DEA: Pharmacies in single Tennessee county bought drugs equaling 270 pain pills for every resident

DEA: Pharmacies in single Tennessee county bought drugs equaling 270 pain pills for every resident
Photo illustration of pills being processed. (GERARD JULIEN/AFP/Getty Images)

Pharmacies in Clay County, Tennesse, caught the attention of federal agents by buying enough drugs to “provide 270 pain pills for every man, woman, and child” living there, WZTV-TV reported.

The Drug Enforcement Administration began investigating the area last year. The government agency tracks how controlled substances move throughout the country and uses databases to flag locations and physicians with high numbers of prescriptions.

How many people live there?

Clay County has just 7,800 residents. Its only city, Celina, has “a few antique stores, Churches of Christ, diners, and four pharmacies,” according to the TV station.

The DEA says the pharmacies bought a total of 1.5 million pain pills last year.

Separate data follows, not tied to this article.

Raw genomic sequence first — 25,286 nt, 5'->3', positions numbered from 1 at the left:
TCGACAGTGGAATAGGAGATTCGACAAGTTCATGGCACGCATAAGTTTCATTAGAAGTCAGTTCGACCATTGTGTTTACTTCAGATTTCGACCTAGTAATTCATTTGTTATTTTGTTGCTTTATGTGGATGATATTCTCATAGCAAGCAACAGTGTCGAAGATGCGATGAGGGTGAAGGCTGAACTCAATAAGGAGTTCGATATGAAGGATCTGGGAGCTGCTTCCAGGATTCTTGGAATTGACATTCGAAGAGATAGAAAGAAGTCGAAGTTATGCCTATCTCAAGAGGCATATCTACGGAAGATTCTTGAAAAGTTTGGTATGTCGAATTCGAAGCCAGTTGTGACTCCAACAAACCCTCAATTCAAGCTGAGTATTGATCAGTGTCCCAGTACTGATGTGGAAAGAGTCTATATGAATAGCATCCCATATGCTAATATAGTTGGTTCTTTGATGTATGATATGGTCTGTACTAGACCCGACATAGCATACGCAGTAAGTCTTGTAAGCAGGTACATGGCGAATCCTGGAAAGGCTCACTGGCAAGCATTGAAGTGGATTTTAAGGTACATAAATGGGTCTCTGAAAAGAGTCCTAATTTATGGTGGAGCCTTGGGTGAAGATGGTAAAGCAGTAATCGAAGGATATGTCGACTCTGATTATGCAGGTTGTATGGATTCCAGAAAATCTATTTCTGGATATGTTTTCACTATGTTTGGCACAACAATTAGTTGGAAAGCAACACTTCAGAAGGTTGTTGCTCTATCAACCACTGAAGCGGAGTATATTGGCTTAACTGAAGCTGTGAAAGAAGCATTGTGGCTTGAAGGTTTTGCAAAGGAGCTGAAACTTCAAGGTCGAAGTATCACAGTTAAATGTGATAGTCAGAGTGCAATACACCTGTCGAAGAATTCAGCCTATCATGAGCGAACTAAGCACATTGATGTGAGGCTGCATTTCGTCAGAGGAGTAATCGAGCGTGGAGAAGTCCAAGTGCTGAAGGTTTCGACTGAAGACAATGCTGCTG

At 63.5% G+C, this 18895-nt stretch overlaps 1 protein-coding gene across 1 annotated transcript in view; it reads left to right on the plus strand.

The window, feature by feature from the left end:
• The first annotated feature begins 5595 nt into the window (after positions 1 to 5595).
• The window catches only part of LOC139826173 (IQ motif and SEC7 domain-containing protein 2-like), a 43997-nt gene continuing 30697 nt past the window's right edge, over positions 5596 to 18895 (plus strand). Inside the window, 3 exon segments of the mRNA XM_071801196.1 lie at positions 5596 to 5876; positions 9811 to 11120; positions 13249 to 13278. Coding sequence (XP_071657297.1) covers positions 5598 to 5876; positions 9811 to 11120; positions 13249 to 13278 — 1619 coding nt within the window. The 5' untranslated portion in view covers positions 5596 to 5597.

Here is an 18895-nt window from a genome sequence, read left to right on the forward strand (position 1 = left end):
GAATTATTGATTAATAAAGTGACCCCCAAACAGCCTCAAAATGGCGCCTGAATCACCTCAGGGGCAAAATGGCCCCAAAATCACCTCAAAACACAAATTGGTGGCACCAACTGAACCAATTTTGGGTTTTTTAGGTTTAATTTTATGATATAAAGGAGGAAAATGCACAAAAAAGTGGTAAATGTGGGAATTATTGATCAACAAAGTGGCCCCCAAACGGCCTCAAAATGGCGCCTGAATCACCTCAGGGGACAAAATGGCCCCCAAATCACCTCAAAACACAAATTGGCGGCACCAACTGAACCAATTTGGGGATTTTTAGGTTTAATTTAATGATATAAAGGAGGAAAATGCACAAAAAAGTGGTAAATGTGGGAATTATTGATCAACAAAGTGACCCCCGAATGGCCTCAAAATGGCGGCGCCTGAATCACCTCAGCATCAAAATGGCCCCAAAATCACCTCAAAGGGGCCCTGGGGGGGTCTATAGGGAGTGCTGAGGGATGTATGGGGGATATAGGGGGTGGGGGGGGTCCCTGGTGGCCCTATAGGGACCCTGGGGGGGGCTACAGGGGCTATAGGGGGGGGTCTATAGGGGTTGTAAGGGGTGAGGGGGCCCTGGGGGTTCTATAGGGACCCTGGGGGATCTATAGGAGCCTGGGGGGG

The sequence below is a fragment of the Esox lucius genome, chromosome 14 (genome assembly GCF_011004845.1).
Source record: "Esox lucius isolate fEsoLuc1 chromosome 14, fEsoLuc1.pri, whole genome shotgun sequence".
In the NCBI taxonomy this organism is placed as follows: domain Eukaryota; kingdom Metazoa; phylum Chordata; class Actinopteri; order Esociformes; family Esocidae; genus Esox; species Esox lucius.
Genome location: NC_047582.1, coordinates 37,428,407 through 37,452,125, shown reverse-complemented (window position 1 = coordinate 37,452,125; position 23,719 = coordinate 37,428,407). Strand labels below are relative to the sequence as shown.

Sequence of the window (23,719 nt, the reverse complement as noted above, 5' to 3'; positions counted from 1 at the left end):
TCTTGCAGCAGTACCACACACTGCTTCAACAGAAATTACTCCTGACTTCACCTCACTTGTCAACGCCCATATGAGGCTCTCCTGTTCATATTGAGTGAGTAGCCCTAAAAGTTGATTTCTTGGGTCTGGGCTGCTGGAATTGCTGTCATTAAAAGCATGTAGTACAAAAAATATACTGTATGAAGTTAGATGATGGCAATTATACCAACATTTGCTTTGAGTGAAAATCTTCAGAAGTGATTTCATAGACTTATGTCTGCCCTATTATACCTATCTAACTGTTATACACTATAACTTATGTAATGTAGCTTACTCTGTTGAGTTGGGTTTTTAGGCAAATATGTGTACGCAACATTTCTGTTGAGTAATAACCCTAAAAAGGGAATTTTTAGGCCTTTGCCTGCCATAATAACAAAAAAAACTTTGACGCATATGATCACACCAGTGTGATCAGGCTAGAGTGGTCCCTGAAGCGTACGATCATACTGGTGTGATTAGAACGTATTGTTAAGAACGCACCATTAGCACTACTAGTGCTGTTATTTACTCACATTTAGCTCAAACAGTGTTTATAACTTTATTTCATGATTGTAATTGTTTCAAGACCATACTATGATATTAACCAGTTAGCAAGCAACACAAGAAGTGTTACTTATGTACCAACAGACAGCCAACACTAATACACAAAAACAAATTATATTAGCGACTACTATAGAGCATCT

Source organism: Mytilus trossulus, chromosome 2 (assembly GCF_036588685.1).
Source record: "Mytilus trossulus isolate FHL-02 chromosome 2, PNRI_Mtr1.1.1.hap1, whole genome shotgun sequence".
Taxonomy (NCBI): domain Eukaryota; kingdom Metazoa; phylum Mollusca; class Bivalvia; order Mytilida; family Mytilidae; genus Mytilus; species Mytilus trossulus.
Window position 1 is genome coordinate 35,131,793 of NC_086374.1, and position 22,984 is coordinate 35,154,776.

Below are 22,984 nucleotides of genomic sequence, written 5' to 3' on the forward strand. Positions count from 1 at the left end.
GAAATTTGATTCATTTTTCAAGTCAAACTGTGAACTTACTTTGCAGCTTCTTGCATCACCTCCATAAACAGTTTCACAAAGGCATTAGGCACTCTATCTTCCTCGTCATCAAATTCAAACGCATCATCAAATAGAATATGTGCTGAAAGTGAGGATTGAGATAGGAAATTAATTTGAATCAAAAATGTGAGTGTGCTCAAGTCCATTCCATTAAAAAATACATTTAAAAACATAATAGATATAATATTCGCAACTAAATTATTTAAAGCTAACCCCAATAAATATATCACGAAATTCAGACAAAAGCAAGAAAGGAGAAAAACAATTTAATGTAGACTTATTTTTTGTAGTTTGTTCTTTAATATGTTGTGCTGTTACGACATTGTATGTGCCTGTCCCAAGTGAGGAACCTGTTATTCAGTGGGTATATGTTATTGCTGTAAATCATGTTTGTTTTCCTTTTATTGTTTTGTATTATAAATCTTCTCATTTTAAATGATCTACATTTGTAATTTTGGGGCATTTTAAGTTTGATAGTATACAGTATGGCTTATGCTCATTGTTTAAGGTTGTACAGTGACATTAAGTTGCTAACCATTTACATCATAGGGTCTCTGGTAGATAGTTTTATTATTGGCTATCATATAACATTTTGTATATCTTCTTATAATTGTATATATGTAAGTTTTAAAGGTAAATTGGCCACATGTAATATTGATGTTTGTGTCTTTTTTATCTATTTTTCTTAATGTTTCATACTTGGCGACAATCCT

“Basically it comes out to being around 270 pills per person, for every man, woman, and child, which is impossible,” Martin Reed, division program manager DEA, told the TV station.

Tara Anderson, owner of Anderson Hometown Pharmacy, claims she did nothing wrong.

“I haven’t done anything I’m trying to hide,” Anderson told the news outlet.

She owns one of the Celina drug stores that received a surprise inspection by the DEA on Aug. 27, according to the report.

Agents conducted an audit that compared what was prescribed to what drugs the stores had in stock.

Anderson told the TV station the pain medication was prescribed due to the county’s aging workforce of manual laborers. As they’ve grown older, their bodies are feeling the strain of years of wear and tear, she said.

The business owner also claims her customers come from local prescribers. But doctors in Clay County told the TV station it isn’t them.

“I know the four doctors in the county and none of us prescribe hardly anything,” Dr. Gilbert Ghearing told the TV station. “Most of the prescriptions filled here are prescribed by doctors outside the county; we don’t have any pain clinics here.”

What is the outcome?

Reed told the news outlet the DEA’s investigation is continuing.

“We’re not really sure where this is headed, but we can tell you it’s not normal for a small population to be giving out that many pills in such a small area,” he said.

The end result could include fines, criminal charges, or closure of the pharmacies.

The investigation is expected to be completed within the next few weeks.

About 72,000 people in the U.S. died from drug overdoses last year, roughly four times the number of people who died from homicide, according to the report.